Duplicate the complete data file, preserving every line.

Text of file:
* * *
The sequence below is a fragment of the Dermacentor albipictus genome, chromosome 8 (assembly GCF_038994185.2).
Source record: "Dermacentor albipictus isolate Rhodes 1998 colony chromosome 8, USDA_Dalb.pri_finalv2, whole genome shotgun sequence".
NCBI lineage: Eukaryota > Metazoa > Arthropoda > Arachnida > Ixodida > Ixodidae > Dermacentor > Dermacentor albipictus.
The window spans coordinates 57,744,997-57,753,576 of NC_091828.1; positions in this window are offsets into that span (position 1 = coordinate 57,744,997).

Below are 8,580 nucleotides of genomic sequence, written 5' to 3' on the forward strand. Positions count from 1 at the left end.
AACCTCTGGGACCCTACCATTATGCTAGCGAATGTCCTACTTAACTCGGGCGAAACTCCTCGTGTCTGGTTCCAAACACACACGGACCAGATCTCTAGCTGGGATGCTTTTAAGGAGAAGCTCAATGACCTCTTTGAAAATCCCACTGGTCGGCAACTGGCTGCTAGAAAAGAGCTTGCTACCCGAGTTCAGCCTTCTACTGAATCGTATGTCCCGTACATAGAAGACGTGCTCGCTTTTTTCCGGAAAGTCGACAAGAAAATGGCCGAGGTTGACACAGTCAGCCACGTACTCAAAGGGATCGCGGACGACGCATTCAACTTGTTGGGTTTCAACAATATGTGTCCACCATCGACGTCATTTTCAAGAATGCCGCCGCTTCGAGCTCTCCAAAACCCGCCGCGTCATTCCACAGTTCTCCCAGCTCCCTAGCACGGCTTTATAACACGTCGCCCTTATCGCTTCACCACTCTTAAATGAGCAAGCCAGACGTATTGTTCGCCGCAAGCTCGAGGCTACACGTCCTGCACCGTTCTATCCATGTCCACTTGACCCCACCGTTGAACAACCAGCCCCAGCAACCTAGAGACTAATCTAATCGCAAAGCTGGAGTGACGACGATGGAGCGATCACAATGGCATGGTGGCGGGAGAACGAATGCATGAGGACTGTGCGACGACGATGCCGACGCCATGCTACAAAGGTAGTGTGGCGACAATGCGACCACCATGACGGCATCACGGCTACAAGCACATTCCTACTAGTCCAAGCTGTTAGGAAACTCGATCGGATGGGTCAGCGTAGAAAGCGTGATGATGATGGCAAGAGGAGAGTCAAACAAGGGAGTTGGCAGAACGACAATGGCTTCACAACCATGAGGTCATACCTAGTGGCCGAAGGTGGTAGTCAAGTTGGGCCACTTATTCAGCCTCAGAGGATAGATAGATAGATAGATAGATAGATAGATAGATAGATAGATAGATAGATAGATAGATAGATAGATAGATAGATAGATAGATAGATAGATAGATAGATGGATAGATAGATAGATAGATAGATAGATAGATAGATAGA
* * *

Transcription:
The sequence below is a fragment of the Dermacentor albipictus genome, chromosome 8 (assembly GCF_038994185.2).
Source record: "Dermacentor albipictus isolate Rhodes 1998 colony chromosome 8, USDA_Dalb.pri_finalv2, whole genome shotgun sequence".
NCBI lineage: Eukaryota > Metazoa > Arthropoda > Arachnida > Ixodida > Ixodidae > Dermacentor > Dermacentor albipictus.
The window spans coordinates 57,744,997-57,753,576 of NC_091828.1; positions in this window are offsets into that span (position 1 = coordinate 57,744,997).

Below are 8,580 nucleotides of genomic sequence, written 5' to 3' on the forward strand. Positions count from 1 at the left end.
AACCTCTGGGACCCTACCATTATGCTAGCGAATGTCCTACTTAACTCGGGCGAAACTCCTCGTGTCTGGTTCCAAACACACACGGACCAGATCTCTAGCTGGGATGCTTTTAAGGAGAAGCTCAATGACCTCTTTGAAAATCCCACTGGTCGGCAACTGGCTGCTAGAAAAGAGCTTGCTACCCGAGTTCAGCCTTCTACTGAATCGTATGTCCCGTACATAGAAGACGTGCTCGCTTTTTTCCGGAAAGTCGACAAGAAAATGGCCGAGGTTGACACAGTCAGCCACGTACTCAAAGGGATCGCGGACGACGCATTCAACTTGTTGGGTTTCAACAATATGTGTCCACCATCGACGTCATTTTCAAGAATGCCGCCGCTTCGAGCTCTCCAAAACCCGCCGCGTCATTCCACAGTTCTCCCAGCTCCCTAGCACGGCTTTATAACACGTCGCCCTTATCGCTTCACCACTCTTAAATGAGCAAGCCAGACGTATTGTTCGCCGCAAGCTCGAGGCTACACGTCCTGCACCGTTCTATCCATGTCCACTTGACCCCACCGTTGAACAACCAGCCCCAGCAACCTAGAGACTAATCTAATCGCAAAGCTGGAGTGACGACGATGGAGCGATCACAATGGCATGGTGGCGGGAGAACGAATGCATGAGGACTGTGCGACGACGATGCCGACGCCATGCTACAAAGGTAGTGTGGCGACAATGCGACCACCATGACGGCATCACGGCTACAAGCACATTCCTACTAGTCCAAGCTGTTAGGAAACTCGATCGGATGGGTCAGCGTAGAAAGCGTGATGATGATGGCAAGAGGAGAGTCAAACAAGGGAGTTGGCAGAACGACAATGGCTTCACAACCATGAGGTCATACCTAGTGGCCGAAGGTGGTAGTCAAGTTGGGCCACTTATTCAGCCTCAGAGGATAGATAGATAGATAGATAGATAGATAGATAGATAGATAGATAGATAGATAGATAGATAGATAGATAGATAGATAGATAGATAGATAGATAGATAGATGGATAGATAGATAGATAGATAGATAGATAGATAGATAGA